As a Christian homeschooling parent, I have a very difficult time finding science books that just give facts without evolution theory webbed in and presented as fact. This book is definitely ideal as it does not have any evolution theory at all. It also is not apologetics, but does credit God as the Creator in the Introduction. It is foremost a science book about facts as they are right here, right now, as science should be.
Although I do like The World of Animals as a reference book very much, I do think it could have been better if it had provided simple trees to help visualize the relationships. Also, I would personally have preferred more use of the Latin names as well. From a homeschooling perspective, this book is arranged more as a reference book than a curriculum. It provides facts but no inquiries, summations, or reviews so it would need to be supplemented.
I received this book for free from New Leaf Publishing Group in exchange for my honest review.
SoaringEagleUSAGender: female5 Stars Out Of 5March 10, 2012SoaringEagleUSAGender: femaleQuality: 5Value: 5Meets Expectations: 5The World of Animals - Fascinating facts about the world of Animals by Martin Walters & Jinny Johnson, a joint edition between My Father's World and Master Books, is great for a homeschool resource book or anybody who loves animals, like my daughter does.
This book has a Christian world-view, over 240 pages full of facts about numerous animals, from worms, snails, to insects, fish, amphibians & reptiles, birds and mammals. Colorful illustrations depicting all kinds of animals that God created. At the back of the book there's the glossary and index.
I asked my animal loving daughter what she liked about the book and she said, "It has froggies!!!" I think her favorite section was the amphibians. In that section they described what an amphibian is, about their eggs, how they breath in water, life-cycle of a frog, some fact boxes. I will quote what this one says: "Biggest...The largest amphibians are the giant salamanders of Eastern Asia, especially China and Japan. They grow up to 5 feet (1.5 m) in total length." The pages following goes into more detail about specific amphibians.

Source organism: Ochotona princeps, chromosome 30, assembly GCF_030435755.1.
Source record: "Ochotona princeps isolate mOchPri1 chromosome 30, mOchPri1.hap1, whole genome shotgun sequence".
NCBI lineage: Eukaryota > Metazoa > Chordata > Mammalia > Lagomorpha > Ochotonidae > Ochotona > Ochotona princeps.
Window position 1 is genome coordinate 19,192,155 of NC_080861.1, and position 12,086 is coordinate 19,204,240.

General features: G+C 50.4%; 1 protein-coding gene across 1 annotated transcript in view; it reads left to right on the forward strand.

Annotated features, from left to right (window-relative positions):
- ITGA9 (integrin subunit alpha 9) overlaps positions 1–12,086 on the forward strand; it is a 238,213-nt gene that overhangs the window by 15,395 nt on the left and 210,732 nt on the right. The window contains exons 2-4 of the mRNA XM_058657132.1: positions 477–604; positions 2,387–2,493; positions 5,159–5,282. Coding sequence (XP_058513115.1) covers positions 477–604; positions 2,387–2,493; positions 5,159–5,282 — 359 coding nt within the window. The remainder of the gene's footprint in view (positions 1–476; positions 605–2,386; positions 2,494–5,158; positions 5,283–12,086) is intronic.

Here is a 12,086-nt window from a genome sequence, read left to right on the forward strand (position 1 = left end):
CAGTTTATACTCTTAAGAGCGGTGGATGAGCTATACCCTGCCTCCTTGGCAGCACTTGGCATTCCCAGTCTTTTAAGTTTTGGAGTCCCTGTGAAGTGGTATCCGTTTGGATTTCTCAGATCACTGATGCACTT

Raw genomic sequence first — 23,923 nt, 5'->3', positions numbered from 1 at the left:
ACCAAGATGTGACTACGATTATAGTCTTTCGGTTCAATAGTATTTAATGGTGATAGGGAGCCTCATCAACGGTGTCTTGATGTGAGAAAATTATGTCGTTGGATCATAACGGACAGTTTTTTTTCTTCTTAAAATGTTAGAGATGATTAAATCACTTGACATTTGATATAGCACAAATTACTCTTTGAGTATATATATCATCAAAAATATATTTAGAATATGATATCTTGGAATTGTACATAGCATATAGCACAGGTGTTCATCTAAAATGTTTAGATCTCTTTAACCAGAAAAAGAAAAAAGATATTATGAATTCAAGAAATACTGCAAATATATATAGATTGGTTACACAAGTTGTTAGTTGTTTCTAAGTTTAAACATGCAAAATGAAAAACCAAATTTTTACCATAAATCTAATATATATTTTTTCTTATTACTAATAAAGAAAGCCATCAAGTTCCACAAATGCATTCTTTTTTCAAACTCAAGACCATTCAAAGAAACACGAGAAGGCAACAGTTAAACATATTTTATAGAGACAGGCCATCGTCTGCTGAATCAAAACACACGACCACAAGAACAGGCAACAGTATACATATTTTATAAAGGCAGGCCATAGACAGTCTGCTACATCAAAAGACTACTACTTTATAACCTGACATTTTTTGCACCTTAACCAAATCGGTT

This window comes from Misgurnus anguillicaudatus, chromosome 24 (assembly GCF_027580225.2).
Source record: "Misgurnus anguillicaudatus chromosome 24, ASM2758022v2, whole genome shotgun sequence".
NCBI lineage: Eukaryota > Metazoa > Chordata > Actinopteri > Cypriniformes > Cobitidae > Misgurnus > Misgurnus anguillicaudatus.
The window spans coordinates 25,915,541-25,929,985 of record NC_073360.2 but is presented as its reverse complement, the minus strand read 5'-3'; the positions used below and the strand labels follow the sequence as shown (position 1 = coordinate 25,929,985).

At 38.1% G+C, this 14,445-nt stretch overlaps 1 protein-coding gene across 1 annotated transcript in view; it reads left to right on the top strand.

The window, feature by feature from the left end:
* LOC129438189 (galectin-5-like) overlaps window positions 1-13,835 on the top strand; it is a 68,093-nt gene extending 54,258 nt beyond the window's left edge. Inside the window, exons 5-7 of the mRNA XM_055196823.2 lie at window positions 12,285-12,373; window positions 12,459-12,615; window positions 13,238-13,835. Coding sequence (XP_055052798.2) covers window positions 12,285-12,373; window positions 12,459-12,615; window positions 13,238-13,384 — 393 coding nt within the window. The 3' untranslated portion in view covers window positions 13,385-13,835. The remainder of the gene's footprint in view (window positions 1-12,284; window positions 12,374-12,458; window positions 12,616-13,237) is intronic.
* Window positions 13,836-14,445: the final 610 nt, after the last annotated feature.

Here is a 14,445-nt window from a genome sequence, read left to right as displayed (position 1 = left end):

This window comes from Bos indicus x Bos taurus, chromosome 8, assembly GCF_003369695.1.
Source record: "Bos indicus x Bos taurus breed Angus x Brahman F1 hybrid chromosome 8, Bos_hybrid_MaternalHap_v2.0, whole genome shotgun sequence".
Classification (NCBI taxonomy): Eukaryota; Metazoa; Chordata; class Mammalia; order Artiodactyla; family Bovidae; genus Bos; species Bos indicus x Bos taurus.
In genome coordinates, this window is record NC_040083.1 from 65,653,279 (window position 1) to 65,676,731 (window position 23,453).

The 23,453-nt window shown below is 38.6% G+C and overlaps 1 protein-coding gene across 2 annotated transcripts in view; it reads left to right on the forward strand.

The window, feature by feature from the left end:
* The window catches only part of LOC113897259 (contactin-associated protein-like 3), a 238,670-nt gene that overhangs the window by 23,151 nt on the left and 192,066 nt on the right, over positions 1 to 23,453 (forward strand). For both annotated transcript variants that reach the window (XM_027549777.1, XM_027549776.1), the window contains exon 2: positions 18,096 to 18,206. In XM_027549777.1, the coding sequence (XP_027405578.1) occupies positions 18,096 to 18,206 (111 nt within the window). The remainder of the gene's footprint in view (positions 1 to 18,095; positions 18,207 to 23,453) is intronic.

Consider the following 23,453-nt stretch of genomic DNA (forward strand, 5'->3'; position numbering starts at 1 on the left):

I definitely like this book about animals and will be looked at often.
I received a free copy of this book from New Leaf Publishing in return for my honest review.
Homeschoolin MamaKSAge: 35-44Gender: female4 Stars Out Of 5Excellent Addition to any Homeschool LibraryMarch 9, 2012Homeschoolin MamaKSAge: 35-44Gender: femaleQuality: 4Value: 5Meets Expectations: 5This book is filled with wonderful photos, a large variety of them per specie group. I only found one issue with the book (which is why I couldn't give it 5 stars), two of the photos have dark edges and some of the text runs into this edge, causing it to be a little harder to read. This book would be a wonderful addition (as an encyclopedia) to an already existing animal science curriculum or to use as an additional resource for a research paper. The information is easy enough for a 3rd grader to understand but in depth enough for an 8th grader to use as an additional resource. I know that this book will be helpful in our homeschool for years to come. I look forward to sharing the many wonders of God's world that are pictured in this book.
This book covers everything from Simple Animals (examples: Protists, Sponges, and Coral Reefs), to Insects & Other Arthropods (examples: Beetles and Weevils, Dragonflies and Damselflies, and Spiders), to Mammals (examples: Insect Eaters, Large Rodents, Dogs, Foxes and Hyenas, and Gibbons).